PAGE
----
Starcastle - Chronos I


Year of Release: 2001
Label: Sunsinger Music
Catalog Number: 8001
Format: CD
Total Time: 70:10:00

Back in the mid-70s, I read about a supposed Yes copy-band named Starcastle. As I recall, the press was less than complimentary to Starcastle, decrying everything about them, from Terry Luttrell's Anderson-like lead vocals to the band's Yes-style arrangements. Not long after that, I got my first exposure to Starcastle when they opened a show for Boston on the latter's first headlining tour. Based on that show, I picked up Starcastle's second album, Fountains of Light. The album wasn't that great, the songs being a little too light for my tastes, but I liked Fountains Of Light enough to keep it as an occasional change of pace.

I never saw or heard Starcastle again - having somehow missed out on the release of their third and fourth albums - until I started surfing the web for information about progressive rock music in the late 90's. It was there I discovered that not only was Starcastle still being discussed, but also the band was working on issuing an archive release and following it up with an album of original material.

Chronos I is that archive release, a collection of early Starcastle songs, drawn from their self-titled debut, Fountains Of Light, and unreleased demo tapes. The songs are not final release productions, but rehearsal and test recordings, some with mistakes intact. The songs were copied from aged, badly worn tapes and converted to digital format for cd release, so the sound quality varies from not very good to downright awful. As for the music, the classic Starcastle elements are all here: Yes-style vocals, Howe-influenced guitars, Squire-ish bass, plenty of keyboards, and liberal use of vocal melodies. Despite all that, Starcastle never quite sounded like a true Yes knock-off. Imagine that Dennis DeYoung and Jon Anderson had joined Flash and taken over the musical direction - that would be Starcastle. Luttrell's vocals are remarkably like Anderson's, but the Styx comparison is apparent in the use of dual guitars and Herb Schildt's keyboards, which sound very much like DeYoung's.

Chronos I opens with demo versions of three songs from Starcastle. While the band denies being overly influenced by Yes, the similarity is quite clear. "Lady Of The Lake" and "Forces" are nearly palatable, but the former is far too long and both are marred by Gary Strater's trebly, chattering bass. "To The Fire Wind" starts off with a growling Hammond B3, but quickly degenerates into a misguided Yes rip-off that features the most irritating vocal harmonies I personally have ever heard. Luckily, the "Cinema Show(ish)" mid-section is quite listenable and almost salvages the song.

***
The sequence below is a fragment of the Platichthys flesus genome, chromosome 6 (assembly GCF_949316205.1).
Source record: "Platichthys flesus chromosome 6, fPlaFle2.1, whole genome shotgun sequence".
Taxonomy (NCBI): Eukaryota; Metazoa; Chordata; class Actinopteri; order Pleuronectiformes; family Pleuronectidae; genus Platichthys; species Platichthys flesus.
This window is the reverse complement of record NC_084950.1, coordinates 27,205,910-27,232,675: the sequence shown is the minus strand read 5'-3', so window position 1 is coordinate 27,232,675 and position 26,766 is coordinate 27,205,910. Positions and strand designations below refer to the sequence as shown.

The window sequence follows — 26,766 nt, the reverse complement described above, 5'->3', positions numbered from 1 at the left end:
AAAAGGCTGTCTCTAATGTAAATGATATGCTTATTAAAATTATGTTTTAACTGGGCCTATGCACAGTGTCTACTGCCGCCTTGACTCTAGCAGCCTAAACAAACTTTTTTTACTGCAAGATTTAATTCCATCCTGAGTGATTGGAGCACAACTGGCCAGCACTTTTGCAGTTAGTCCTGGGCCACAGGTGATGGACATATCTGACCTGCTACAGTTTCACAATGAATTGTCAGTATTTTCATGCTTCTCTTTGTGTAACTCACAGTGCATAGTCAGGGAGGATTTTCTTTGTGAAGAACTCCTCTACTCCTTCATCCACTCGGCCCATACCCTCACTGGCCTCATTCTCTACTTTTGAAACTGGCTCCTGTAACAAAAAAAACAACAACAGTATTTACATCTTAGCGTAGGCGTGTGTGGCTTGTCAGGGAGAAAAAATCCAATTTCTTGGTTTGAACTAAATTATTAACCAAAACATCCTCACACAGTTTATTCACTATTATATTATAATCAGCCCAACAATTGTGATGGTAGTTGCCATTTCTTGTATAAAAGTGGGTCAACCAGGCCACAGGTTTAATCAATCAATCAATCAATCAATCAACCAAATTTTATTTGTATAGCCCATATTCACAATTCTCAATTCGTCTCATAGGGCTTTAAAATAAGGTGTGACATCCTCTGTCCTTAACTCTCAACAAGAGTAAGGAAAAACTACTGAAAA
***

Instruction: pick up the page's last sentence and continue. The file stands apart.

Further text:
Fountains Of Light, an album that was more pop than rock, is represented by the next six tracks. All reveal Starcastle's musical direction taking the Stygian turn; in fact, each sounds as if it might fit well on Styx's Grand Illusion. "Fountains", the FoL epic, sounds nearly identical to the original release, but lacking that version's polish. The same is true for "True to the Light" and "Morning Fall": the latter would be released as "Dawning of the Day". "A Fall of Diamonds" (released as "Deep Is The Light"), my favorite track, is a nice bit of progressive pop that sounds very much like Yes in their lighter moments. "Where Caverns Wind", a song that was not included on Fountains Of Light, is a startling change of pace: a nice bit of folk-rock featuring dual acoustic guitars and sweet vocal harmonies, with percussion and bass synthesizer accents. "Portraits" was the album closer for FoL, contains some very noticeable audio distortion but, considering the condition of the tape from which Chronos I was derived, is easily forgiven.

Two unreleased demos round out Chronos I, and both are rock harder than anything that would be released on Starcastle's first two albums. "Dance Of The Physotrons" was an attempt at science fiction, but never became a fixture in the Starcastle repertoire. "Breath and Thunder" was the first song Starcastle ever recorded, so old and lost in time that bassist and liner notes author Gary Strater "had forgotten about the existence of this recording." A short, punchy rocker, "Breath and Thunder" sounds nothing like Starcastle on record, but certainly shows that - at the beginning, anyway - the band knew how to turn up the guitars and rock out.

Because of the poor sound quality and the unpolished song quality, Chronos I is not an easy listen. I'm dissatisfied with most of the songs here, but the few good ones ensure Chronos I a permanent home in my cd collection. To the true Starcastle fans out there - and I know you're out there - I say, Chronos I is a must have. To the curious and collectors, I say check it out. To the prog metal and fusion fans, I say leave it alone - Chronos I is far too light for your tastes.


Tracklisting:
Lady Of The Lake (9:55) / Forces (5:21) / To The Fire Wind (7:10) / Fountains (10:18) / True To The Light (6:29) / Morning Fall (5:02) / A Fall Of Diamonds (5:38) / Where Caverns Wind (3:09) / Portraits (5:09) / Dance Of The Physotrons (5:08) / Breath And Thunder (3:51)

Musicians:
Terry Luttrell - lead vocals
Herb Schildt - keyboards
Gary Strater - bass guitar, bass synthesizers, vocals
Steve Hagler - guitars, vocals
Steve Tassler - percussion, vocals
Matt Stewart - guitars, vocals

Discography:
Starcastle (1976)
Fountains of Light (1977)
Citadel (1977)
Reel To Real (1979)
Chronos I (2001)
Song Of Times (2007)

Genre: Progressive Rock

Origin US

Added: October 26th 2001
Reviewer: David Cisco

Artist website: www.starcastlemusic.com
Hits: 622
Language: english

  

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